“Here’s the concern,” Graham continued. “Did the people in the Obama Administration listen in to these conversations? Was there a politicizing of the intelligence gathering process? So, what I want to know: Of the 1,950 incidental collections on American citizens, how many of them involved presidential candidates, members of Congress from either party and if these conversations were unmasked, who made the request? Because I want to know everything there is about unmasking, how it works and who requested unmasking of conversations between foreign people and American members of Congress.”

If the Obama Administration was conducting purposeful surveillance on members of Congress, there is a possible violation of the separation of powers under the Constitution. Surveillance of political opponents could be used gather inside information on political strategies or even for blackmail.

“Now if you’ve got a reason to believe that a member of Congress is committing a crime, then you go get a warrant to follow us around like you would any other citizen,” Graham said. “But I meet with foreign leaders all the time. And I would be upset if any executive branch agency listened in on my conversations, because I’m in another branch of government.”

Graham said that he was not sure if his conversations were unmasked by Obama Administration officials. The senator sent letters to the FBI, CIA and NSA requesting the details of any surveillance that involved him.

Graham is not the only Republican other than Trump who believes that he may have been under surveillance. Senator Rand Paul (R-Ky.) wrote in a letter to President Trump in April, “An anonymous source recently alleged to me that my name, as well as the names of other members of Congress, were unmasked, queried or both in intelligence reports or intercepts during the previous administration.”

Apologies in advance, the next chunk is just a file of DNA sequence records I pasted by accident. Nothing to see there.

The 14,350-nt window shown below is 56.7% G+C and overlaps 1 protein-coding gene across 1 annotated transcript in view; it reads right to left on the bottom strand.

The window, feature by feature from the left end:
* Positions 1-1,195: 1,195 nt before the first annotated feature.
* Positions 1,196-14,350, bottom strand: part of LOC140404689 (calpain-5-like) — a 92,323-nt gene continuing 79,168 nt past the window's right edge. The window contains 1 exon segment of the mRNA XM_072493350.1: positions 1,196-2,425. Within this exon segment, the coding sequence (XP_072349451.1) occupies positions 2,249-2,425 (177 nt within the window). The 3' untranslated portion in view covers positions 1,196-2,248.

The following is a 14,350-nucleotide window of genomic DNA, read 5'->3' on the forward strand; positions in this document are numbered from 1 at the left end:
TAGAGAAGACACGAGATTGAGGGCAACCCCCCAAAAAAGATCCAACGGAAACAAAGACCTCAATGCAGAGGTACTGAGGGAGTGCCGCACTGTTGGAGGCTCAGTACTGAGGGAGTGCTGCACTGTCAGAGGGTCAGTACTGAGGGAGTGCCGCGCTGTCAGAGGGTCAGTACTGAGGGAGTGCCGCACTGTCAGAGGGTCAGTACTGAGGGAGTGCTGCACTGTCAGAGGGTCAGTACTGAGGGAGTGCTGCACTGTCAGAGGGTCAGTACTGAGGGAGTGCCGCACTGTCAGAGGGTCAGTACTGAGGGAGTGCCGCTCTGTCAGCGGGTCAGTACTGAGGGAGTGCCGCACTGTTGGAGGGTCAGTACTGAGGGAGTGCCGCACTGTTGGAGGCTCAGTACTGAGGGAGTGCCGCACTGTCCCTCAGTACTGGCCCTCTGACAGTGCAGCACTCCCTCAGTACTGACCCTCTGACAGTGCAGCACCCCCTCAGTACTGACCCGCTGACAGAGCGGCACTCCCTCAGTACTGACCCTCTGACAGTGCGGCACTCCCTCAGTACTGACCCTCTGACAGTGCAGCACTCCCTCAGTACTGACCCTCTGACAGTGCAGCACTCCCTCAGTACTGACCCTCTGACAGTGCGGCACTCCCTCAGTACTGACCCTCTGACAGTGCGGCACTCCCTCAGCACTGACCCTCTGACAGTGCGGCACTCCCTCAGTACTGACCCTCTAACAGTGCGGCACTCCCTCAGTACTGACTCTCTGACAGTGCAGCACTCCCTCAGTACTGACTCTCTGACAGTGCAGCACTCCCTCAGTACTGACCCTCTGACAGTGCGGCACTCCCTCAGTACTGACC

The common thread among Trump, Paul and Graham is that all three were Republican presidential candidates in 2016. In May, Paul told the Washington Times, “There are rumors about other people who ran for president as well. I’m concerned not only for myself but for Americans in general.”

So far, there is no firm evidence that the Obama Administration acted improperly in conducting surveillance, but the claims by Trump, Paul and Graham do raise serious questions about surveillance technology and the oversight needed to prevent its abuse. The subject of surveillance of presidential candidates and members of Congress may come when former FBI Director James Comey testifies before the Senate Intelligence Committee this week.

Few Lasting Achievements From Trump’s First 100 Days

As the Trump Administration passes its 100-day mark, the most striking thing is how ineffective the new president has been thus far. In spite of a plethora of Executive Orders that undoubtedly please most on the right, President Trump has put few lasting marks on the country at this early point in his presidency.

Even though President Trump has signed many bills in his tenure as president, most have not been laws that have lasting significance. For conservatives, passing laws is not an end unto itself. Laws should roll back government and make it smaller and less intrusive on the American people. Politifact notes that several of the bills that Trump has signed are business-as-usual type laws that designate memorials and name buildings, for example.